the libraries of the world have
yawned themselves to
over your kind.
don’t add to that.
don’t do it.
unless it comes out of
your soul like a rocket,
unless being still would
drive you to madness or
suicide or murder,
don’t do it.
unless the sun inside you is
burning your gut,
don’t do it.

when it is truly time,
and if you have been chosen,
it will do it by
itself and it will keep on doing it
until you die or it dies in you.

there is no other way.

and there never was.

For more first-hand insight on the writing life, see Zadie Smith’s 10 rules of writing, Kurt Vonnegut’s 8 guidelines for a great story, David Ogilvy’s 10 no-bullshit tips, Henry Miller’s 11 commandments, Jack Kerouac’s 30 beliefs and techniques, John Steinbeck’s 6 pointers, Neil Gaiman’s 8 rules, Margaret Atwood’s 10 practical tips, and Susan Sontag’s synthesized learnings.


Vintage Indian Matchbook Labels

A vibrant tale of cultural history and brand power.

Matchbook (public library), from the wonderful Tara Books, collects more than 500 striking Indian matchbox labels gathered by Shahid Datawala over the course of several decades, at once reminiscent of vintage Soviet propaganda in their visual language and of mid-century American travel posters in their vibrant colors, and yet entirely singular and culturally distinctive in overall sensibility. The designs, which advertise everything from guns to violins and inhabit the curious space between culture and commerce, do more than brand the product — with their animated, loud identity, they demand attention as standalone objects of fixation, almost fetishistic in their seductive boldness. At the same time, the avalanche of imitation that the most popular designs sparked — often comic in its complete disregard for and oblivion to modern intellectual property norms — bespeaks a key characteristic of any powerful brand: the hunger for imitation.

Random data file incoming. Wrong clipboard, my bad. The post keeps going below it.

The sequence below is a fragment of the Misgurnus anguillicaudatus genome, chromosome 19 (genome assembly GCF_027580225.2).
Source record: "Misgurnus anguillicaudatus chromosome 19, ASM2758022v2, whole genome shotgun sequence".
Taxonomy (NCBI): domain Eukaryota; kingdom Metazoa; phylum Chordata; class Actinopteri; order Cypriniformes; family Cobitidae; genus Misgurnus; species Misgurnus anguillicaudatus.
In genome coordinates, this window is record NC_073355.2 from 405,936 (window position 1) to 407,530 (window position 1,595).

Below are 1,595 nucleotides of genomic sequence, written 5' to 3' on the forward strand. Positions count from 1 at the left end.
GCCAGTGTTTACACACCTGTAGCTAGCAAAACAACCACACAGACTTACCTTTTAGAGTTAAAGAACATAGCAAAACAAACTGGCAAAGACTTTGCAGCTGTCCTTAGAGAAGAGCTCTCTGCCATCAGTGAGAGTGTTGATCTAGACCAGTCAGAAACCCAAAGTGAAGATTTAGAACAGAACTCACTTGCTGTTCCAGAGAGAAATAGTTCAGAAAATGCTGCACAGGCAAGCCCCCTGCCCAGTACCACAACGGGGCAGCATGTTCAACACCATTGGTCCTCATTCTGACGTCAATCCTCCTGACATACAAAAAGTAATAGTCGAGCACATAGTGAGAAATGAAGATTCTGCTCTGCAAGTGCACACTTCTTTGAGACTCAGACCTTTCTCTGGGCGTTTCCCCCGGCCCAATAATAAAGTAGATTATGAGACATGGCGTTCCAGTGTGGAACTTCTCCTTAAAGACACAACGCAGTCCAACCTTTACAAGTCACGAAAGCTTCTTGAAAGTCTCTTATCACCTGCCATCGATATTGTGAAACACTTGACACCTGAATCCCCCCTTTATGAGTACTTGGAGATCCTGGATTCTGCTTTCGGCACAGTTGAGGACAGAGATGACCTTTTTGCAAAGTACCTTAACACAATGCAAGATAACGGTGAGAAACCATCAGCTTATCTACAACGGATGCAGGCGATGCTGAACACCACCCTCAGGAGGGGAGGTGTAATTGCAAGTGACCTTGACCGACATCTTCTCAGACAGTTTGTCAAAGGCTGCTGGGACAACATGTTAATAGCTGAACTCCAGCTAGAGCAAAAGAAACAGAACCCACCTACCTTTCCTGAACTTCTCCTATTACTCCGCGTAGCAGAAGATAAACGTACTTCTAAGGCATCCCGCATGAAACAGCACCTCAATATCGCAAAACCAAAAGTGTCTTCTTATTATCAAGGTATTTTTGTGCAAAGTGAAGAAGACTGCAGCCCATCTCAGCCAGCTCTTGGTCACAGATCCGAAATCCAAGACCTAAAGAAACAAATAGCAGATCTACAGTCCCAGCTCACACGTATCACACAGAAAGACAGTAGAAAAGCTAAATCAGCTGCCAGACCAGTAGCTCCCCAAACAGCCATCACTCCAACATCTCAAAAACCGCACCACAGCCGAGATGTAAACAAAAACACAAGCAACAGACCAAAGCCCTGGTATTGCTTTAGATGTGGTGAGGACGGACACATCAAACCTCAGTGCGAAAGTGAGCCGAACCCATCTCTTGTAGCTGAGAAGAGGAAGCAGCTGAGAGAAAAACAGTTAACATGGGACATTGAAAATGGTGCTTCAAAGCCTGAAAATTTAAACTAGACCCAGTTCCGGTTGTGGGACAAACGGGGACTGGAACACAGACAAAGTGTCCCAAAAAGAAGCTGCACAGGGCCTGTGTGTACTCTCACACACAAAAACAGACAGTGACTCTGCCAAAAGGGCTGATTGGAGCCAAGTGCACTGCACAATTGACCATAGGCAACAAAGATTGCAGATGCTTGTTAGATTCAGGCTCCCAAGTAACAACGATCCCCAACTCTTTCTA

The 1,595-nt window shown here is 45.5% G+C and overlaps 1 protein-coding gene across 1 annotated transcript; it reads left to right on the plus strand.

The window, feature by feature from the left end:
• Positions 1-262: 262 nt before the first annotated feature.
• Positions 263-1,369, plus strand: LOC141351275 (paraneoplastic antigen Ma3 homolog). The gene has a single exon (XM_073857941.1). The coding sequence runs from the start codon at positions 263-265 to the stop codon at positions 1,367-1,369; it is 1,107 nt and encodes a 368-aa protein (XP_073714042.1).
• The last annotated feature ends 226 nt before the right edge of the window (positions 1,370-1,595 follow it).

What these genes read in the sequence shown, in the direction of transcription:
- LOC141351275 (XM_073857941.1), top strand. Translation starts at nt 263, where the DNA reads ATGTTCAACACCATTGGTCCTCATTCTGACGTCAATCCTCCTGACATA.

The history of the Indian match industry has a fascinating history itself — from its roots in Swedish capital, to the boom of local production in the 1920s that propelled self-made Indian entrepreneurs from the lower castes into newfound independence, to its Golden Age following the Indian liberation from British rule. At once a tool of state economic planning, actively incentivizing local jobs, and a mecca of child labor employing kids as young as six, the story of the matchbox industry parallels the evolution of Indian society in the twentieth century. V. Geetha writes in a short essay contextualizing the images:

More generally, in the Indian context, labels came to circulate as tokens of shared culture and connoted commercial goodwill. … Ultimately, the charm of match labels, even for those that commission them, must be linked to visual pleasure, renewed on an everyday basis. And through these images, the humble matchstick resonates — in a convoluted, barely recognized fashion — with mythic and historical memory, valorized icons and images, an fantasies of consumption.

Matchbook is itself shaped like a matchbox and comes in a beautiful matt-laminated slipcase.